Let’s start with his slider. To put it simply, it’s nasty. Winn throws it in the low 80s with hard, two-plane break and can locate it for strikes on both sides of the plate. The change in velocity offsets his fastball which sits in the 93-95 range deep into starts. The Rangers might have just drafted their future ace. Winn checks in as my No. 4 fantasy pitching prospect from this MLB Draft class.

Matthew Libatore, LHP, Mountain Ridge HS (Arizona)

Selected: 16th – Tampa Bay Rays

Some had Matthew Liberatore as the top southpaw in this year’s MLB Draft, but the prep arm slid into the Rays lap at pick 16. That’d be the Tampa Bay Rays, not some random guy named Ray. Like with Weathers, Liberatore doesn’t feature any elite offerings, but does have four average to above-average pitches that he can locate and mix extremely well.

That’s what you got to love about Liberatore. He pitches with the poise of a Major League veteran and he’s still three years away from being able to legally drink. Now, for a little bit of fun. Liberatore often looks like a left-handed Johnny Cueto on the hill, randomly quick-pitching hitters and altering his time to home plate on basically every pitch. You don’t often see this high of a floor on a prep arm.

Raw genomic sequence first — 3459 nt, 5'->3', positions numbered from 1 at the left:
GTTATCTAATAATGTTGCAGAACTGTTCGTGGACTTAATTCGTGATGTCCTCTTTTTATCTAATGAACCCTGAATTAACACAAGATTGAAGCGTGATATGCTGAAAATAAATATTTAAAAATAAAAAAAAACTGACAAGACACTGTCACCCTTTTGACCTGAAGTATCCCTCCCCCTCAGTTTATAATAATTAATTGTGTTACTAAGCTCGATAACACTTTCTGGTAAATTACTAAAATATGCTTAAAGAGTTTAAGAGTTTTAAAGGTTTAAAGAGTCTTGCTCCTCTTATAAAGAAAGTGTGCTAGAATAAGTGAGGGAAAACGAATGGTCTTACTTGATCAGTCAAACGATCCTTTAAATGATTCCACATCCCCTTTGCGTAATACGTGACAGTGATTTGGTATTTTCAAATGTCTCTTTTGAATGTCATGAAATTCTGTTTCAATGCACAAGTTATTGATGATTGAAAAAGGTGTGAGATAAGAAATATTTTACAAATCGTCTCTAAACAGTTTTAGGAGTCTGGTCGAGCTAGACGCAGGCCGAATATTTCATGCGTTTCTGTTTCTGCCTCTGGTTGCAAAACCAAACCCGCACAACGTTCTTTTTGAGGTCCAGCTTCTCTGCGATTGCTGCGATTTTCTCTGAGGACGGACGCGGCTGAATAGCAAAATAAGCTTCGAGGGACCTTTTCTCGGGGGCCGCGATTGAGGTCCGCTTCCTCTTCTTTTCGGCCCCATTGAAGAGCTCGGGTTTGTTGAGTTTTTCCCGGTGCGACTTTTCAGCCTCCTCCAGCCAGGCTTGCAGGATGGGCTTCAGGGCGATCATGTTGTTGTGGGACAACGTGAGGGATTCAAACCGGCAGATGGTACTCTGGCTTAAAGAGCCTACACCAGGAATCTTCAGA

Brady Singer, RHP, Florida

Selected: 18th – Kansas City Royals

Finally, the Singer freefall comes to an end. For a guy that was in the running for the top overall pick back in the spring, this is a bargain for the Royals. Singer has true ace upside and a nasty arsenal. His fastball sits in the mid-90’s with late run and he can ratchet that up an mph or two when he needs to. To offset his heater, Singer mixes in a slider with plenty of break and an emerging change-up with some late tumble that should be at least a Major League average offering, if not better.

If you were watching MLB Network last night, you would’ve heard Pedro Martinez call Singer the “safest bet” in this draft. I don’t know about you, but I’m going to trust Pedro when it comes to anything pitching related. Outside of Mize, Singer has the highest fantasy potential for pitchers in this draft.

Ryan Rolison, LHP, Ole Miss

Selected: 22nd – Colorado Rockies

Finally, a collegiate left-hander. Almost thought we might sneak out of the first round without one. While not overly imposing on the mound at 6’2 and 195 pounds, Rolison uses a strong lower half to sling in his 92-94 mph heater with a clean and repeatable delivery. Rolison features three secondary pitches with his curveball easily grading as plus. His slider and change-up, while not as dynamic, display decent movement and have the potential to be above average offerings for him. Rolison is talented and should progress quickly through the Rockies system. However, don’t forget that he’ll have to deal with Coors Field. That’s about as fun as trying to hit a Mize splitter.

Mason Denaburg, RHP, Merritt Island HS (Florida)

Selected: 27th – Washington Nationals